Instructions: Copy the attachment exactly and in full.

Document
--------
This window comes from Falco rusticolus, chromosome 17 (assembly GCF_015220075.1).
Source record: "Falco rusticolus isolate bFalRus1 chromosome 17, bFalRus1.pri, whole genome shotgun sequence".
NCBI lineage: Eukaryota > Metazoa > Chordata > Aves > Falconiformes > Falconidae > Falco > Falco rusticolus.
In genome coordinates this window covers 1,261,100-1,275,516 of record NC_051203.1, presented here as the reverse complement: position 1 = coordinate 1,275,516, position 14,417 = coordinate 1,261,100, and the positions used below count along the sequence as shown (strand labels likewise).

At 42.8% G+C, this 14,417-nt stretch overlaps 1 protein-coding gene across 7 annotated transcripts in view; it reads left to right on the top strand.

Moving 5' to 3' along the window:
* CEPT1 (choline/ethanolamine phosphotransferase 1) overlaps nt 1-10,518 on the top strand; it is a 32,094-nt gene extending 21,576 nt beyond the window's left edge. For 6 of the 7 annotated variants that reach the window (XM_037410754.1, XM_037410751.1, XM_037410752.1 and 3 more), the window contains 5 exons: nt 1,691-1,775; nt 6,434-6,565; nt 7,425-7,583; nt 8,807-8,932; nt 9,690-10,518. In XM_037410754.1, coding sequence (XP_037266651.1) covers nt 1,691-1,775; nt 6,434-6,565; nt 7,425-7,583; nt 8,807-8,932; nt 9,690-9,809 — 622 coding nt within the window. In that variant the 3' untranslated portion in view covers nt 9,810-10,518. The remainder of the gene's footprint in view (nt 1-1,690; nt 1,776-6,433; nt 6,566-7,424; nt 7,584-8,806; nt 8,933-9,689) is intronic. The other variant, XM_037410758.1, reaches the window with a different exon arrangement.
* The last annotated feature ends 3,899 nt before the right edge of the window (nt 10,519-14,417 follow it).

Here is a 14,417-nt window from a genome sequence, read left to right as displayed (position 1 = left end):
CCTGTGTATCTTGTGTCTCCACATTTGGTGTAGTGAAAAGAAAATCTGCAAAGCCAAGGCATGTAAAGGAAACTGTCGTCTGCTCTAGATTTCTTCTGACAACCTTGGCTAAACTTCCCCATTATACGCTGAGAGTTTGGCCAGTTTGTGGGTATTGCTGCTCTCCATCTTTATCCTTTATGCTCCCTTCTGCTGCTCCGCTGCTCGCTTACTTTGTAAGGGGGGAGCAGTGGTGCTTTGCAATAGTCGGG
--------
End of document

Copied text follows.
This window comes from Falco rusticolus, chromosome 17 (assembly GCF_015220075.1).
Source record: "Falco rusticolus isolate bFalRus1 chromosome 17, bFalRus1.pri, whole genome shotgun sequence".
NCBI lineage: Eukaryota > Metazoa > Chordata > Aves > Falconiformes > Falconidae > Falco > Falco rusticolus.
In genome coordinates this window covers 1,261,100-1,275,516 of record NC_051203.1, presented here as the reverse complement: position 1 = coordinate 1,275,516, position 14,417 = coordinate 1,261,100, and the positions used below count along the sequence as shown (strand labels likewise).

At 42.8% G+C, this 14,417-nt stretch overlaps 1 protein-coding gene across 7 annotated transcripts in view; it reads left to right on the top strand.

Moving 5' to 3' along the window:
* CEPT1 (choline/ethanolamine phosphotransferase 1) overlaps nt 1-10,518 on the top strand; it is a 32,094-nt gene extending 21,576 nt beyond the window's left edge. For 6 of the 7 annotated variants that reach the window (XM_037410754.1, XM_037410751.1, XM_037410752.1 and 3 more), the window contains 5 exons: nt 1,691-1,775; nt 6,434-6,565; nt 7,425-7,583; nt 8,807-8,932; nt 9,690-10,518. In XM_037410754.1, coding sequence (XP_037266651.1) covers nt 1,691-1,775; nt 6,434-6,565; nt 7,425-7,583; nt 8,807-8,932; nt 9,690-9,809 — 622 coding nt within the window. In that variant the 3' untranslated portion in view covers nt 9,810-10,518. The remainder of the gene's footprint in view (nt 1-1,690; nt 1,776-6,433; nt 6,566-7,424; nt 7,584-8,806; nt 8,933-9,689) is intronic. The other variant, XM_037410758.1, reaches the window with a different exon arrangement.
* The last annotated feature ends 3,899 nt before the right edge of the window (nt 10,519-14,417 follow it).

Here is a 14,417-nt window from a genome sequence, read left to right as displayed (position 1 = left end):
CCTGTGTATCTTGTGTCTCCACATTTGGTGTAGTGAAAAGAAAATCTGCAAAGCCAAGGCATGTAAAGGAAACTGTCGTCTGCTCTAGATTTCTTCTGACAACCTTGGCTAAACTTCCCCATTATACGCTGAGAGTTTGGCCAGTTTGTGGGTATTGCTGCTCTCCATCTTTATCCTTTATGCTCCCTTCTGCTGCTCCGCTGCTCGCTTACTTTGTAAGGGGGGAGCAGTGGTGCTTTGCAATAGTCGGG